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Saturday, September 29, 2012

In Celebration of Autumn


Every autumn for as long as I can remember I have picked a big bouquet of wildflowers.  Autumn is the high season for wildflowers here.  Spring is too temperamental - cold one day, hot the next.  Summer is much too hot.  But autumn is juuuuussst right!  And so, this little ritual of picking a big bouquet and arranging them has become one of my favorite ways to celebrate the season.  This year I thought I would share them with you. Happy Autumn everyone!  Blessings of the season to you and yours.  Thanks for visiting :)

Thursday, September 27, 2012

A Haunting We Will Go..........!


This week I have started a fun new project - a haunted house!  I love Halloween, and I wanted to do a project that would allow me to incorporate a lot of different elements - applique', embroidery, and a new technique for me - needle felting.


I started out with a brainstorming session.  I just sat down and roughly sketched out some ideas - elements of a haunted house scene that appealed to me.



Then I chose elements from each of the sketches that I liked the most and put them together, making notes about construction and technique. 



With my sketch complete, I set about creating the individual pieces of the picture.  I started with the central component, the haunted house.


The house is made of felt, with cut-outs for the windows and behind the little door that opens.  There will be a little surprise behind that door next time!  I have only been stitching for a year or so, and this project will give me some good practice.  I know some of my stitches are a bit wobbly, but I figured since it's a haunted house, it would only add to the old spooky run-down look!  Some of the elements will be created separately, like the haunted house, and attached to the picture like applique', and other elements will be stitched directly to the background.  I'm hoping this technique will add interest and dimension to the final piece.  I'm having lots of fun and learning a lot.  Thanks for stopping by, and until next time - happy haunting!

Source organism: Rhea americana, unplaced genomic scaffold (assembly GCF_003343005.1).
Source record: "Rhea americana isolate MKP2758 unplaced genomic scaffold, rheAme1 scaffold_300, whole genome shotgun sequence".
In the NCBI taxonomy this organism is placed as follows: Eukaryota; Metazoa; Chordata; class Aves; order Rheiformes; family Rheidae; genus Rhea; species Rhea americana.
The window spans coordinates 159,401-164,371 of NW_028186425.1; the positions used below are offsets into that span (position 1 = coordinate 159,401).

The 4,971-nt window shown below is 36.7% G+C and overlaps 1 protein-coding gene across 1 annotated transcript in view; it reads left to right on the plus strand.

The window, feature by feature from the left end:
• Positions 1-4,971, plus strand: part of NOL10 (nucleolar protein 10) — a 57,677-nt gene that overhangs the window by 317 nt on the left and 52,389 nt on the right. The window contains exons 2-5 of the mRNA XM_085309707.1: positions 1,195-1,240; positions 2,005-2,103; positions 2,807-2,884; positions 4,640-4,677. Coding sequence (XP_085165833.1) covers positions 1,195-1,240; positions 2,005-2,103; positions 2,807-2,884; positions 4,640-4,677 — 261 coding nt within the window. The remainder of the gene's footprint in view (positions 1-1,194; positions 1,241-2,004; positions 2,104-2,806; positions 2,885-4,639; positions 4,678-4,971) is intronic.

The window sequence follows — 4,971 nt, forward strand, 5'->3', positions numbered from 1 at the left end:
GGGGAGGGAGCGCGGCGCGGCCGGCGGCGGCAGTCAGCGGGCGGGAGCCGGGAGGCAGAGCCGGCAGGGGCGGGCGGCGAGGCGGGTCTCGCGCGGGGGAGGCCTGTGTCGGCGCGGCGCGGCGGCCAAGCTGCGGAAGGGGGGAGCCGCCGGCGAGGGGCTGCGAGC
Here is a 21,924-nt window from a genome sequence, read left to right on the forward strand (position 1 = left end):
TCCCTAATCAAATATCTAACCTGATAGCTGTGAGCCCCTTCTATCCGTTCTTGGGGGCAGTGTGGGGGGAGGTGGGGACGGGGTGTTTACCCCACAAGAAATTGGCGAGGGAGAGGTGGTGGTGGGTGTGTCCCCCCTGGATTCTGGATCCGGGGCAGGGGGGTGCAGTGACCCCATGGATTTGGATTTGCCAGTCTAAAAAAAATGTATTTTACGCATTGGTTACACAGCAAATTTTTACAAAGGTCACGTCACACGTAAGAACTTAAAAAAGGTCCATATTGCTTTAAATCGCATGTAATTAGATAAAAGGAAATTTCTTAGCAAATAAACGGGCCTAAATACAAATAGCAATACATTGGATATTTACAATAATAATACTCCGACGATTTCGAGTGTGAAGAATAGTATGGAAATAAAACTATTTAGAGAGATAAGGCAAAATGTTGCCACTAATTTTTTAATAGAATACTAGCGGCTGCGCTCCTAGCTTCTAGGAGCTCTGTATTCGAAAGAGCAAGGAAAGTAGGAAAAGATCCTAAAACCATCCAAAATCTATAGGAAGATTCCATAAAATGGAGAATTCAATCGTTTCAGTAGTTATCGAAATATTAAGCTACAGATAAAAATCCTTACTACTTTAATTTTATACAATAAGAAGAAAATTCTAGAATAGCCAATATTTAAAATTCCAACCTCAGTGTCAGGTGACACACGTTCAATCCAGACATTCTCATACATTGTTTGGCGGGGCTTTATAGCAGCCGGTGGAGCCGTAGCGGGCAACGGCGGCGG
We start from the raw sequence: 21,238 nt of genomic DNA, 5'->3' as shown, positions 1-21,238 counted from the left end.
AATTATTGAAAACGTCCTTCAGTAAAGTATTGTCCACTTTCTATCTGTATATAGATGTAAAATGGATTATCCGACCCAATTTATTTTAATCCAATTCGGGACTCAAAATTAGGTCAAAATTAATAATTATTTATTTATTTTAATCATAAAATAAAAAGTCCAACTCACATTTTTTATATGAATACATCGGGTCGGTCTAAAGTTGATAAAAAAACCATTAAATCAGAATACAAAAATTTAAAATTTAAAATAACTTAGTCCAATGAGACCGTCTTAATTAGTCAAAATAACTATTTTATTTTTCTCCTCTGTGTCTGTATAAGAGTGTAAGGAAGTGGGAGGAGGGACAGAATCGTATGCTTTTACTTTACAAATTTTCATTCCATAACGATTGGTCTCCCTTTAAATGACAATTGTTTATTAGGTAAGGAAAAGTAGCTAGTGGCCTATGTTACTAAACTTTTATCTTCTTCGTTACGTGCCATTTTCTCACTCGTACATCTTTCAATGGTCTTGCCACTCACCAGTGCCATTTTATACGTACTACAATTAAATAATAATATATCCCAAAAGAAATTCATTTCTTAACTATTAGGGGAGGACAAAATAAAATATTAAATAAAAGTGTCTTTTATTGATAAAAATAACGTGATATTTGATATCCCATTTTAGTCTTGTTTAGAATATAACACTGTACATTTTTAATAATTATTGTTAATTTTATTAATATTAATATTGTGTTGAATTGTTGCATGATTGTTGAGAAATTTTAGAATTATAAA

Saturday, September 22, 2012

Felt Mushroom Tutorial


I have had such fun making these little felt mushrooms for Halloween.  I thought you might enjoy seeing how I made them in case you want to make some too!  I tried to photograph each step, so this is a long one.  I hope it is clear and informative.  If you've ever wanted to try your hand at soft sculpture, this is a very easy project to start with.  So, here we go.

The first step is to make a sketch of the mushroom you would like to make.  All of the mushrooms made this way will have a domed top - not a flat one.  The only thing to keep in mind here is to make sure that each "corner" comes to a point.  If you round off the corners, they won't meet up when you stitch them.

Ok.  Let's start with the cap.  Cut out your mushroom cap, pin it onto your fabric of choice, and cut 4.


Sew two panels together along one side.  Then repeat with the remaining two panels.  I used the backstitch throughout this project for joining pieces together.  It is a strong stitch and will hold things together when you stuff them.

Now, open the panels, lay them flat, and sandwich them together, right sides facing.  Pin and stitch all the way along the top as shown above, making sure to stitch through the seams.


This is how they should look when you sandwich them together.


If you have done this correctly, it will look like this when you remove the pin and open it up.


Now flip that puppy inside out and you have the top of your mushroom cap!  Ain't it cute?



This is the point at which you will want to embellish your mushroom cap.  I cut little circles out of black felt to stitch onto mine, but you can do just about anything you want here.  If you're not a stitcher, you could use fabric glue to apply little pieces of felt, sequins, buttons, or anything else that tickles your fancy.

I attached my felt circles with a blanket stitch. 

Now, we need to make a bottom for the mushroom cap.  Just find some circular object that is roughly the same size as your mushroom cap (I used a plastic cup) and trace it onto a piece of paper.

Cut out the circle and you now have the template for the mushroom cap's bottom.

Pin the circle template to the fabric of your choice and cut out.

Now fold this fabric circle in half and pin. 

Cut a small semi-circle out of the middle of the straight side.  This will be the opening through which you will insert the stem and turn the cap right side out.  This is an easy way of cutting a circular hole in any piece of cloth.  I find it much easier than trying to cut a perfect circle from inside the center.